The studio could even introduce the reborn Sub-Mariner and his people on the forthcoming Inhumans TV show. Marking him (and, by extension, the Atlanteans) as Inhumans offers two distinct benefits. First, it would add another famous face to this new corner of the MCU. Secondly, linking the Atlanteans and the Inhumans as cousins of sorts – which, as offshoots of humanity, they both already are – gives Marvel a lot of mythology to explore in their upcoming television endeavors. Depending on whether “The Sub-Mariner” winds up launching as a television program or actually becomes part of the MCU, his new origins could help to bridge the gaps between Marvel's often disparate TV and film divisions.
Even though the House of Ideas has tampered with Namor's heritage on occasion, changing his powers, his origins, and his very makeup may not be necessary. It might be better just to bring him back to basics.
Should Marvel Change Namor’s History?
While it’s true that contemporary Namor sort of identifies as a mutant, he was classically an Atlantean-human hybrid long before the X-teams first donned their blue and gold. Marvel’s simplest bet for the Sub-Mariner is a return to his pre-60s origin, where he began comic life as the son of Fen (the daughter of Atlantis’ Emperor) and an American sailor named Leonard McKenzie (based on Samuel Coleridge’s epic poem, “Rhyme of the Ancient Mariner”). Sticking with his original birthright still leaves the studio plenty of room for backstory and curious lore and should also please True Believers who prefer an affiliation-free Namor.
The real question is, despite the working title of “The Sub-Mariner,” is Marvel really cooking up a seafood surprise with their long-time character? As a popular character with a dedicated fan base, it would make sense to develop a property involving the sub-aquatic antihero. An undersea movie may skew uncomfortably close to the upcoming release of Aquaman, which runs the risk of igniting yet another flame war between the Marvel and DC fan-bases. However, the connections to The Inhumans and their production facility could may mean Namor is coming to television. Perhaps it even relates to (or is) the secret Marvel project John Ridley (American Crime) is working on.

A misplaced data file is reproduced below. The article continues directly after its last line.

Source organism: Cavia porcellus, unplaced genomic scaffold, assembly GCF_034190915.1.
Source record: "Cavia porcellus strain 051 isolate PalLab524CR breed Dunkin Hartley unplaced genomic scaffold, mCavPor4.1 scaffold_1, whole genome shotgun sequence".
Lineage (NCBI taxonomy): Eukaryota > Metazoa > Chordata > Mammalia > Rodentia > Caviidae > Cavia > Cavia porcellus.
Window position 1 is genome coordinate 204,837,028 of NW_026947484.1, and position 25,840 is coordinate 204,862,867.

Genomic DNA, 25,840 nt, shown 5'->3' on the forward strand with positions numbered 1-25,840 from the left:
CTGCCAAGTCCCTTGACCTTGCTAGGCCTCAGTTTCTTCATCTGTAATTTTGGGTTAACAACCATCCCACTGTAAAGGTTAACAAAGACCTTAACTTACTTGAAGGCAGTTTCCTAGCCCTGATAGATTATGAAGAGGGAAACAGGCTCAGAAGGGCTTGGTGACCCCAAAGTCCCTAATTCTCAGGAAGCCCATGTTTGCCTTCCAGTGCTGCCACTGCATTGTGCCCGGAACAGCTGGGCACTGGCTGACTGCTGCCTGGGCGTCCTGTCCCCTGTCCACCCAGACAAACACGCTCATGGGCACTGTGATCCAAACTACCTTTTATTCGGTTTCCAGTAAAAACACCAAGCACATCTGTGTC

To be honest, a television series might actually be the best way to explore the character’s complex storyline and certainly wouldn't preclude a full-length feature or an IMAX pilot movie, like that of the Attilan clan. Televising the Sub-Mariner also pops open a loophole for Marvel, at least presuming Universal still stakes any sort of claim to a solo Namor feature as they do with Hulk. The character's standoffish persona would also fit better alongside Marvel’s grittier Netflix stories or the subterfuge and intrigue of Agents of S.H.I.E.L.D. and The Inhumans. Especially with rumblings of an Illuminati presence in Avengers: Infinity Wars, the Sub-Mariner needs a proper introduction long before he (hopefully) drops by to scheme behind the scenes with Tony Stark, Black Panther, Doctor Strange, and Black Bolt.
Once more, there hasn’t been any official confirmation from Disney/Marvel about a Namor project of any sorts. At the same time, a similar listing in Production Weekly presaged Fox’s announcement about their latest mutant shebang, X-Men: Supernova. So, a trip to the briny deeps could actually happen in some form.
At this point, though, nothing is set in stone. Since Marvel has yet to comment on what “The Sub-Mariner” means for them and for Namor. Nonetheless, the production title is heavily associated, if not entirely associated, with the aquatic Avenger. Marvel will probably retain the crabby Atlantean’s standard origin, as a human-Atlantean hybrid, in order to avoid any confusion. Nevertheless, altering him (and all of Atlantis) into a faction of Inhumans does open up some intriguing possibilities and create a deeper connection between their brand new TV series and one of Marvel's oldest characters. It would also put a final nail in the coffin for Namor’s mutant status, leaving no room for doubt as he potentially enters the MCU.